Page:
- How to Disable the Windows Store in Windows 8
- How To Disable Toaster Notifications In Windows 8
- How to Turn Off or Disable the SmartScreen Filter In Windows 8
- How to Re-Enable the Mouse Pointer Drop Shadow in Windows 8
Windows 8 Safe Mode
In case you have problems with your installation of Windows 8, Safe Mode is still available. The following articles show you how to enable, use, and disable Safe Mode and how to boot into it the easy way.
- Enable, Use, and Disable Safe Mode in Windows 8
- How To Boot Into Safe Mode On Windows 8 (The Easy Way)
Shut Down and Restart Windows 8
Publishing whole articles about shutting down Windows may seem strange. However, shutting down a Windows 8 machine is not straightforward. The following articles show you how to shut down or reboot Windows 8 and how to add Shut Down and Reboot options to the Win+X menu we discussed earlier.
Tips, Tricks and Shortcuts
The following articles provide some useful shortcut keys to make it easier to use Windows 8 and some other great tricks for using Windows 8.
- Get to Know the New Shortcut Keys in Windows 8
- Here’s 6 Great Tricks for Windows 8 that You Probably Don’t Know
Refresh or Reset Windows 8
If you’re having problems with Windows 8, you may want to refresh or reset your installation.
Refreshing Windows 8 will not change or remove your personalization settings and will not delete your personal files. Your PC’s settings are restored to their defaults and any applications you personally installed (not through the Windows Store) will be removed. Apps installed through the Windows Store will remain.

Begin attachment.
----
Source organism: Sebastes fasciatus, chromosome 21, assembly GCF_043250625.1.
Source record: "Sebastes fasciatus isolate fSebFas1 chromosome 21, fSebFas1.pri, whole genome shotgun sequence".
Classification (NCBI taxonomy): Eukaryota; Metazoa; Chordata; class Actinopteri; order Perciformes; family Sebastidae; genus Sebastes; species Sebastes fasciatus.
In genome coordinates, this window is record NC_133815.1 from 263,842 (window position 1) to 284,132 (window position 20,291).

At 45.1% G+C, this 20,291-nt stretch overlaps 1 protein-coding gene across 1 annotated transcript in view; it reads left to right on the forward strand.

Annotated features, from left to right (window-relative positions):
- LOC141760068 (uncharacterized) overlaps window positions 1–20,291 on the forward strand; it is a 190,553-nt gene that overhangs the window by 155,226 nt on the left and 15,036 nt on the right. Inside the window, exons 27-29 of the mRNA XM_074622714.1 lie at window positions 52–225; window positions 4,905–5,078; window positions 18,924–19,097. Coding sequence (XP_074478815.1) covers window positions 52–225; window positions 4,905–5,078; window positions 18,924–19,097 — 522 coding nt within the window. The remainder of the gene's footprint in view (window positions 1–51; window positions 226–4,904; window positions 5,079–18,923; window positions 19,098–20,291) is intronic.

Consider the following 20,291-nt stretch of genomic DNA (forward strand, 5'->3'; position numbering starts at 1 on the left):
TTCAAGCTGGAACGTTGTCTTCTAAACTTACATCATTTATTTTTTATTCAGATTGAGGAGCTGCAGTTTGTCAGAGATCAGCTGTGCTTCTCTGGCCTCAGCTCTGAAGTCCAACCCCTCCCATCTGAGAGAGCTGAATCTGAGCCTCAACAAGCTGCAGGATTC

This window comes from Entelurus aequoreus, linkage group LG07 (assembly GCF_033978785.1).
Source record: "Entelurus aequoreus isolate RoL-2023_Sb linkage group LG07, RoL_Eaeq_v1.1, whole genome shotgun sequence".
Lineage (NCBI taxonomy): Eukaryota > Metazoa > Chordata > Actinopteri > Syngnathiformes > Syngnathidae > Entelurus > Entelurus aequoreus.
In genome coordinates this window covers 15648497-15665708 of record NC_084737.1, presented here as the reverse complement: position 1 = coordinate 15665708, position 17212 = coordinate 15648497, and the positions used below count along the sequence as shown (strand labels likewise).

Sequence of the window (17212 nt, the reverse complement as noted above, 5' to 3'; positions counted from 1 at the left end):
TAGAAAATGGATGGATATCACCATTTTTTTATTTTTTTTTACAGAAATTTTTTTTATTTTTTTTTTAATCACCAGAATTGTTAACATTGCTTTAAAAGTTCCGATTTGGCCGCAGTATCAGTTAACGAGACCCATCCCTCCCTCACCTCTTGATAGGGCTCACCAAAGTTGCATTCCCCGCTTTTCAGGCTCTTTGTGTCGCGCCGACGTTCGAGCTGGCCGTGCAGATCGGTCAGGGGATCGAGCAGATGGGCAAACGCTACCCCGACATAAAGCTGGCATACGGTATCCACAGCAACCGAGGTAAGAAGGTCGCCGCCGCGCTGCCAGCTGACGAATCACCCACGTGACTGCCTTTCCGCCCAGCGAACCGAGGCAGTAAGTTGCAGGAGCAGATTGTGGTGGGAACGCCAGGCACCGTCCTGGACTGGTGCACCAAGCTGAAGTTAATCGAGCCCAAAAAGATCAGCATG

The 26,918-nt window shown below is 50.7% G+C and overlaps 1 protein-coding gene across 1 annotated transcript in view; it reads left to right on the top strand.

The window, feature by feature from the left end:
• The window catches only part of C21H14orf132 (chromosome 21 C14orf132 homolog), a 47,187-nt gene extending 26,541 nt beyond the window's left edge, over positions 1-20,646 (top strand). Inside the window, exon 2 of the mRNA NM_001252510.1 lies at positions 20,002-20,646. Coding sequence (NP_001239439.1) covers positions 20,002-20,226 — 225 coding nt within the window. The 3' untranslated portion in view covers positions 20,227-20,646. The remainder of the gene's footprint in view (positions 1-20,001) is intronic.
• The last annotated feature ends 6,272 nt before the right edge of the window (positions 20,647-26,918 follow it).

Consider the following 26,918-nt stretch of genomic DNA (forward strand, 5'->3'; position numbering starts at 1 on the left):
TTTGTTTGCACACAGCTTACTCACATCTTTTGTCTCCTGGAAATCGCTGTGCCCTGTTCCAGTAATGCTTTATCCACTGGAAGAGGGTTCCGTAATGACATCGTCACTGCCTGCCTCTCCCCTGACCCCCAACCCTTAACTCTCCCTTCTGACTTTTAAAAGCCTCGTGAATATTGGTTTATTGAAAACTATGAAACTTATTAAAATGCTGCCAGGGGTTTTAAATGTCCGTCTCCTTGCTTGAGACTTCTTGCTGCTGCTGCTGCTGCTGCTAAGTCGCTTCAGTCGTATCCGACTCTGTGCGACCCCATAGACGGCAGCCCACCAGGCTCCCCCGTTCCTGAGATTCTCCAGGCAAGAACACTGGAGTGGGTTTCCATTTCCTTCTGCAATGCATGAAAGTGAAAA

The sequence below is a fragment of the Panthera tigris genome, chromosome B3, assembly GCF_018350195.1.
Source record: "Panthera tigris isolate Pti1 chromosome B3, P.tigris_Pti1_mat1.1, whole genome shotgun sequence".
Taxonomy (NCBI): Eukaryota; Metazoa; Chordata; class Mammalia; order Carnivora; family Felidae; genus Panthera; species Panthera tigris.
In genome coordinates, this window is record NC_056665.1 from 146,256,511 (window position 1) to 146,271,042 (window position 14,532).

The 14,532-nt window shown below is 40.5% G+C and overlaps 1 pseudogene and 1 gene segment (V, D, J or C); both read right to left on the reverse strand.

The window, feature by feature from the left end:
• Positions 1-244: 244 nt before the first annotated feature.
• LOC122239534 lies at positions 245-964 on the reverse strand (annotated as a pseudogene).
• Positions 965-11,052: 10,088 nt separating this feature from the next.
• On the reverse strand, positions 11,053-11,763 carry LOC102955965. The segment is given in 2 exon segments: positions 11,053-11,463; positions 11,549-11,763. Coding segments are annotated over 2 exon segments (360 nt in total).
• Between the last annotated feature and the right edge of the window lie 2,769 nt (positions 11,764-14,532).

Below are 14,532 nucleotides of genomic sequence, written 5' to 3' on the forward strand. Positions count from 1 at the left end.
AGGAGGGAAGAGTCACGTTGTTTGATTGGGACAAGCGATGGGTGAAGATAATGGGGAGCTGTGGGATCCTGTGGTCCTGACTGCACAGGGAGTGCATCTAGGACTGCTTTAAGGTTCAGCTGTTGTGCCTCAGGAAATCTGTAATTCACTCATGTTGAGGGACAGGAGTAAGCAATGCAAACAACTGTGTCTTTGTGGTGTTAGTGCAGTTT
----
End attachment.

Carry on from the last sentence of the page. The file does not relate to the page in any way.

When you reset your Windows 8 PC, it’s like restoring it to the state it was in when you bought it. All your personal files are deleted and all configuration changes are reset to the defaults.
Both methods require you to insert the DVD to complete the procedure. The first article below shows you how to refresh or reset your Windows 8 PC. The second article shows you how to refresh or reset Windows 8 without the DVD.
- How to Use Refresh and Reset in Windows 8 to Easily Reinstall Your PC – How-To Geek
- How to Refresh or Reset Your Windows 8 PC Without the DVD – How-To Geek
Dual-Boot Windows 8 with Another OS
If you’re not yet ready to dedicate a machine to Windows 8, you can set it up to dual-boot with another operating system. The following articles show you how to set up your PC to dual-boot Windows 8 with Windows 7 or with Linux Mint.
- How To Seamlessly Dual-Boot Windows 7 and Windows 8 (The Easy Way) – How-To Geek
- How to Dual Boot Windows 8 and Linux Mint on the Same PC – How-To Geek
Here’s some additional tips and tricks for Windows 8, including how to make your Windows 8 PC logon automatically, how to use the mouse to get around in Windows 8, and even how to create a portable version of Windows 8.
- HTG Explains: Why Does Windows 8 Want Me To “Trust This PC”? – How-To Geek
- How to Change Your Keyboard Layout in Windows 8 – How-To Geek
- How To Create and Use a Password Reset Disk or USB In Windows 8 – How-To Geek
- How to Easily Install Previous Versions of the .Net Framework in Windows 8 – How-To Geek
- How to Make Your Windows 8 Computer Logon Automatically – How-To Geek
- How to Turn Your Windows 8 Laptop into a Wireless Access Point – How-To Geek
- How to Use the Mouse to Get Around in Windows 8 – How-To Geek
- HTG Explains: Microsoft Accounts vs. Local Accounts in Windows 8 – How-To Geek
- HTG Explains: What Is Windows RT and What Does It Mean To Me? – How-To Geek
We hope these articles help make the switch and the adjustment to Windows 8 easier and less painful.